How Manufacturers Specify Equipment

How Pick and Place Manufacturers Specify Equipment

Placement speed for pick and place machines is measured in terms of “components per hour” or CPH (sometimes also referred to as PPH for “parts per hour”). This is the rate at which components are picked up, inspected and placed onto a PCB.

Many equipment manufacturers use the IPC-9850 standard to determine CPH rates for their machines. This ensures that they are using the same part mix and PCB placement arrays, making it easier for buyers to compare one machine - and one manufacturer's machine - against another's. Other manufacturers will design their own PCB for their speed rating and use more accessible pickup locations to get a “faster” rating.

To determine a more “real world” production speed of a machine, de-rate the manufacturer's started IPC-9850 CPH rating by 20%. If the manufacturer's CPH is not IPC-9850, de-rate it by 30%.

Feeder capacity means the number of 8 mm tape feeders that can be loaded onto the machine at one time. Larger components will require larger feeders. You'll need to find out from the manufacturer how many slots each of the larger tape feeder types — 12 mm, 16 mm, 24 mm and up — take up. Matrix or waffle trays and tube (or stick) feeders will also take up valuable feeder slot real estate. If you'll need to use trays or tubes, you'll need to find out the capacity of the available feeders and how many 8 mm spaces they'll require.

Feeder slots can be one of the most confusing aspects of pick and place machine. A machine that has 64 feeder slots won't necessarily hold 64 feeders. Feeder slots are designed for 8-mm tape feeders. If you have larger tape feeders and/or sticks and waffle trays, each feeder will take up two or more feeder slots.

To determine whether a machine has enough capacity for your requirements, you will need to calculate just how many 8-mm feeder slots you'll need.

To calculate your feeder slot requirements, first list how many of each tape feeder size you will need. Then multiply each of those by the number of feeder slots the pick & place manufacturer says each will require. For example, if you need 44 8-mm tape feeders and the manufacturer specifications say that each 8-mm tape feeder requires one feeder slot, you will need 44 feeder slots for your 8-mm tape feeders.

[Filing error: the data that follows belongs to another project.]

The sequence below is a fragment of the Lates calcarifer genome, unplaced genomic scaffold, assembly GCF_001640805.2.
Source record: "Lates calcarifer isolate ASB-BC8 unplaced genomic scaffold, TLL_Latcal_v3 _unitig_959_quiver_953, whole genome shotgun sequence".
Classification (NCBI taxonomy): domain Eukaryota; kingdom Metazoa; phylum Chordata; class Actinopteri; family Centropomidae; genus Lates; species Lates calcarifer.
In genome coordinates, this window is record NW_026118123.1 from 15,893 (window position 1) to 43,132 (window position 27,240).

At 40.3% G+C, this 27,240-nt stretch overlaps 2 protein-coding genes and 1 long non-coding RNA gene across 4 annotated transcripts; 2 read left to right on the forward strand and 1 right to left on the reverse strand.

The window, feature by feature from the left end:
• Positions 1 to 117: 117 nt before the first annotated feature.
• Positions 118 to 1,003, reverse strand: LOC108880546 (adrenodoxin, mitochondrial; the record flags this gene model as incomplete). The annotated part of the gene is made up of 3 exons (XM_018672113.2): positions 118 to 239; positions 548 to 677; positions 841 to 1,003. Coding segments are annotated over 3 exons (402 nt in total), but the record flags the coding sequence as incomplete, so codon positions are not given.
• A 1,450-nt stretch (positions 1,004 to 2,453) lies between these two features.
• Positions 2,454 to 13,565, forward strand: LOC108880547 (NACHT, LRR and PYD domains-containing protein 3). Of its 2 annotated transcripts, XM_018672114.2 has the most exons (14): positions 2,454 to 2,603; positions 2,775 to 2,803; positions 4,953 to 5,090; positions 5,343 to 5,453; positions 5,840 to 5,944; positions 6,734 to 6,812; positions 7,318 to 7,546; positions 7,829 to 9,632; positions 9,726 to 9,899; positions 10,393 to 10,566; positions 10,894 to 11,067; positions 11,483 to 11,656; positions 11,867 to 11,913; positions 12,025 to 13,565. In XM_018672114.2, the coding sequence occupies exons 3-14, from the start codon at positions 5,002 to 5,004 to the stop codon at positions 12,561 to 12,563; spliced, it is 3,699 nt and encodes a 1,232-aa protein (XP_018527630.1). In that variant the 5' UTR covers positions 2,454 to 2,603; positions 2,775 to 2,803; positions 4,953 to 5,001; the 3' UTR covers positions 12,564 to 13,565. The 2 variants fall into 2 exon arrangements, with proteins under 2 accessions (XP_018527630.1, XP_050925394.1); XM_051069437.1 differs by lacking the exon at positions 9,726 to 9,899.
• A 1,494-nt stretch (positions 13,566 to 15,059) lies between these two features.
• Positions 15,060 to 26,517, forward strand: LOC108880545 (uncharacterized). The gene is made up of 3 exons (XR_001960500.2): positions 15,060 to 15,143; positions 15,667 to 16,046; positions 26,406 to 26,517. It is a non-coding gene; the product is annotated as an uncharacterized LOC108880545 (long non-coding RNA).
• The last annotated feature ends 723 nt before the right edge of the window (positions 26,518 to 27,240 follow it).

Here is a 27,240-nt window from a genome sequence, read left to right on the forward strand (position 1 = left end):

If you also need two 12-mm feeders, and the manufacturer's specs say that 12-mm tape feeders require two slots each, you will need an additional four 8-mm tape slots (2 feeders x 2 slots/feeder) for your 12-mm feeders, bringing your total slot requirement to 48. Stick feeders and matrix tray holders are treated differently. Each of the manufacturer's stick feeders will hold multiple sticks or tubes, so first figure out how many sticks you have, then figure out how many stick feeders you'll need, and then find out how many slots that feeder(s) will take up. For example, if you have 4 sticks and the available stick feeder holds 10 sticks, you would need one stick feeder. If the stick feeder requires 9 slots, your total slot requirement, building on the tape feeder example above, is now 57. Matrix tray holders are sometimes mounted in feeder slots and sometimes placed in the board area. If the tray holder for the machine you're looking at takes up feeder slots, you'll need to find out how many and add that to your requirement. If, on the other hand, the matrix tray holder goes in the placement area, this will affect the size of the PCB/panel that the machine can handle. You'll take that into consideration in the next step.